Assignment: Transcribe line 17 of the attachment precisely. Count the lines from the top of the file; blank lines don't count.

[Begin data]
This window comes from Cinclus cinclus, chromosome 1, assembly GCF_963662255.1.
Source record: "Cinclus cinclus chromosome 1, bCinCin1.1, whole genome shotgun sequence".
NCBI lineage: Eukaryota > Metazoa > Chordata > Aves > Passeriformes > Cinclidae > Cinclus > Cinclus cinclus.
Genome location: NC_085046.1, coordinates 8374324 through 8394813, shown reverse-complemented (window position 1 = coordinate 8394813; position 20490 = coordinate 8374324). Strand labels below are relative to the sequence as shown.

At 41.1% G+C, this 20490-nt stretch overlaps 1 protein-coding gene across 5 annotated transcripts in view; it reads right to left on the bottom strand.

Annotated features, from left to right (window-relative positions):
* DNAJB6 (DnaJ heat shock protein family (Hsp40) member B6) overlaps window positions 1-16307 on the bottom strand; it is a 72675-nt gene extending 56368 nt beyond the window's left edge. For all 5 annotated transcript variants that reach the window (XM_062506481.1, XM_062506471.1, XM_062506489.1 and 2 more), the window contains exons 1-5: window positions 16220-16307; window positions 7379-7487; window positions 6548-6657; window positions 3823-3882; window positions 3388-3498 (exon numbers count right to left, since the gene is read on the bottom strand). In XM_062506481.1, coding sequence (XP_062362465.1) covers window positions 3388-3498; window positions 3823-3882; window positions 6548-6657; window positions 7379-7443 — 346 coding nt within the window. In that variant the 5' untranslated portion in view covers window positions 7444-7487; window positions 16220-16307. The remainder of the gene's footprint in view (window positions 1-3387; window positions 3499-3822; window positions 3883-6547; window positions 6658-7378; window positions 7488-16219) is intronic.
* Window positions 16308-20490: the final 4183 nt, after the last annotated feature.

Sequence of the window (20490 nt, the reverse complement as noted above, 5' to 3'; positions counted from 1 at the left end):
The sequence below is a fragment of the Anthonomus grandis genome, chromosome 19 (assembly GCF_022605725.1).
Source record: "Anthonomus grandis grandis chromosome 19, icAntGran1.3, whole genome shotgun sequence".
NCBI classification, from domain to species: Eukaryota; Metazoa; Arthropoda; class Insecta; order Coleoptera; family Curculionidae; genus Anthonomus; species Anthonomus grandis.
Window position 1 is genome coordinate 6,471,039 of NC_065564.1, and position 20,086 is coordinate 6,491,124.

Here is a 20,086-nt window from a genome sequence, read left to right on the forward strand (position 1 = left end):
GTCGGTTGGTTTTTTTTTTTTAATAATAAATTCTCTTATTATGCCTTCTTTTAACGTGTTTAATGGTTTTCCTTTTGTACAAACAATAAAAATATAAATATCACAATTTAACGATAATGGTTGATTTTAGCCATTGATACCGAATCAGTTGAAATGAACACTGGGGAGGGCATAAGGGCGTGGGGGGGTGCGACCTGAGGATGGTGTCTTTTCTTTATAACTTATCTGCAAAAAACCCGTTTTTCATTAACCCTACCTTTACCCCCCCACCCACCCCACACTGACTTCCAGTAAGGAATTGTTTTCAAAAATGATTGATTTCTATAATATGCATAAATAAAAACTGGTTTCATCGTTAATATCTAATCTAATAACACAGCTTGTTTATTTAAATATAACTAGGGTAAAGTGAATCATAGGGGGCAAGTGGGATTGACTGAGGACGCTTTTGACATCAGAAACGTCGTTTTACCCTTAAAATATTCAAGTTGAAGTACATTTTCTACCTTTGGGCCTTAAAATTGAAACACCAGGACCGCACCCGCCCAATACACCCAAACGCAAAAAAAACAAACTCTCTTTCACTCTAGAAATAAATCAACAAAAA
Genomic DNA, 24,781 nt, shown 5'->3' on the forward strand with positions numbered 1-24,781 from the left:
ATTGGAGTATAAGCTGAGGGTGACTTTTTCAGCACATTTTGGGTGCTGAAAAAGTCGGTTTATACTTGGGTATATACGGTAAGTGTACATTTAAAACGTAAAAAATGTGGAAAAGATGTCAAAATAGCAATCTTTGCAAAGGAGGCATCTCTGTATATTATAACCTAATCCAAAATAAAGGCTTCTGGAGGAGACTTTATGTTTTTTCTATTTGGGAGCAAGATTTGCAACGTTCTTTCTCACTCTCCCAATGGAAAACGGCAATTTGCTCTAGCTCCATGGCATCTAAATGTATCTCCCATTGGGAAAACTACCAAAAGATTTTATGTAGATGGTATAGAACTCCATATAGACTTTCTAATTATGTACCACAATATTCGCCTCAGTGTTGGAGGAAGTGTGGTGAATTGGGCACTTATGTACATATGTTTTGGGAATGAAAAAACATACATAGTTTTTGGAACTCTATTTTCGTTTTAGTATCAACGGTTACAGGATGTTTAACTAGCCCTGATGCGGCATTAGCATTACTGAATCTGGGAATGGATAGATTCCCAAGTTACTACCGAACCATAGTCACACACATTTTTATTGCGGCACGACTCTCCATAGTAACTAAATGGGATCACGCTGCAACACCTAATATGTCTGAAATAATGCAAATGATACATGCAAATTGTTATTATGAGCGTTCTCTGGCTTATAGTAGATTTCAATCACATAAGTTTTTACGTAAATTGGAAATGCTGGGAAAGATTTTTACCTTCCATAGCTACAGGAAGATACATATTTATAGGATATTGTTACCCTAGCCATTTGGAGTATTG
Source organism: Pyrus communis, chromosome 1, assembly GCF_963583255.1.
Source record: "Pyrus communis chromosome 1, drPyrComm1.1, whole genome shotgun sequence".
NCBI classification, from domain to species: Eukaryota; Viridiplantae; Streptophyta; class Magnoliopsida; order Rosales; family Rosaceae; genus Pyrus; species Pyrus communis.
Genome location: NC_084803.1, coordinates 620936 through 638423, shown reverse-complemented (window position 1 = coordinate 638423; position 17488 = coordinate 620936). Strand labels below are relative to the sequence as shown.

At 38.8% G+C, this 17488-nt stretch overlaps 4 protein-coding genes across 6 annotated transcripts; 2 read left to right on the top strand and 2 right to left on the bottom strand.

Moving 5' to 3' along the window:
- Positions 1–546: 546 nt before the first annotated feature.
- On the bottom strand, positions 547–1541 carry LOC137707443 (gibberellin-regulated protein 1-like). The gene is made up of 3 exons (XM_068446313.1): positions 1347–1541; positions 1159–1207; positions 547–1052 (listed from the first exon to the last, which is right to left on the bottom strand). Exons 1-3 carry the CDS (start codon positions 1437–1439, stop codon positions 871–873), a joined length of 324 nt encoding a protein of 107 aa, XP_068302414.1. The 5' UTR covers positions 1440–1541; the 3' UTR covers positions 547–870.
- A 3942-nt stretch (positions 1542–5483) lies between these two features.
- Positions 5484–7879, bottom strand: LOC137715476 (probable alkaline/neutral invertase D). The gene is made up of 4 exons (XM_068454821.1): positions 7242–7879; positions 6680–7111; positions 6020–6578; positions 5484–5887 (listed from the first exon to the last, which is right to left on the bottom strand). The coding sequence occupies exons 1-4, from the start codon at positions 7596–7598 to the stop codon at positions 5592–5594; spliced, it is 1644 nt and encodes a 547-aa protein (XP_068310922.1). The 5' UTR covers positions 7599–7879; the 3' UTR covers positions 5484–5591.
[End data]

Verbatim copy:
ATTGGAGTATAAGCTGAGGGTGACTTTTTCAGCACATTTTGGGTGCTGAAAAAGTCGGTTTATACTTGGGTATATACGGTAAGTGTACATTTAAAACGTAAAAAATGTGGAAAAGATGTCAAAATAGCAATCTTTGCAAAGGAGGCATCTCTGTATATTATAACCTAATCCAAAATAAAGGCTTCTGGAGGAGACTTTATGTTTTTTCTATTTGGGAGCAAGATTTGCAACGTTCTTTCTCACTCTCCCAATGGAAAACGGCAATTTGCTCTAGCTCCATGGCATCTAAATGTATCTCCCATTGGGAAAACTACCAAAAGATTTTATGTAGATGGTATAGAACTCCATATAGACTTTCTAATTATGTACCACAATATTCGCCTCAGTGTTGGAGGAAGTGTGGTGAATTGGGCACTTATGTACATATGTTTTGGGAATGAAAAAACATACATAGTTTTTGGAACTCTATTTTCGTTTTAGTATCAACGGTTACAGGATGTTTAACTAGCCCTGATGCGGCATTAGCATTACTGAATCTGGGAATGGATAGATTCCCAAGTTACTACCGAACCATAGTCACACACATTTTTATTGCGGCACGACTCTCCATAGTAACTAAATGGGATCACGCTGCAACACCTAATATGTCTGAAATAATGCAAATGATACATGCAAATTGTTATTATGAGCGTTCTCTGGCTTATAGTAGATTTCAATCACATAAGTTTTTACGTAAATTGGAAATGCTGGGAAAGATTTTTACCTTCCATAGCTACAGGAAGATACATATTTATAGGATATTGTTACCCTAGCCATTTGGAGTATTG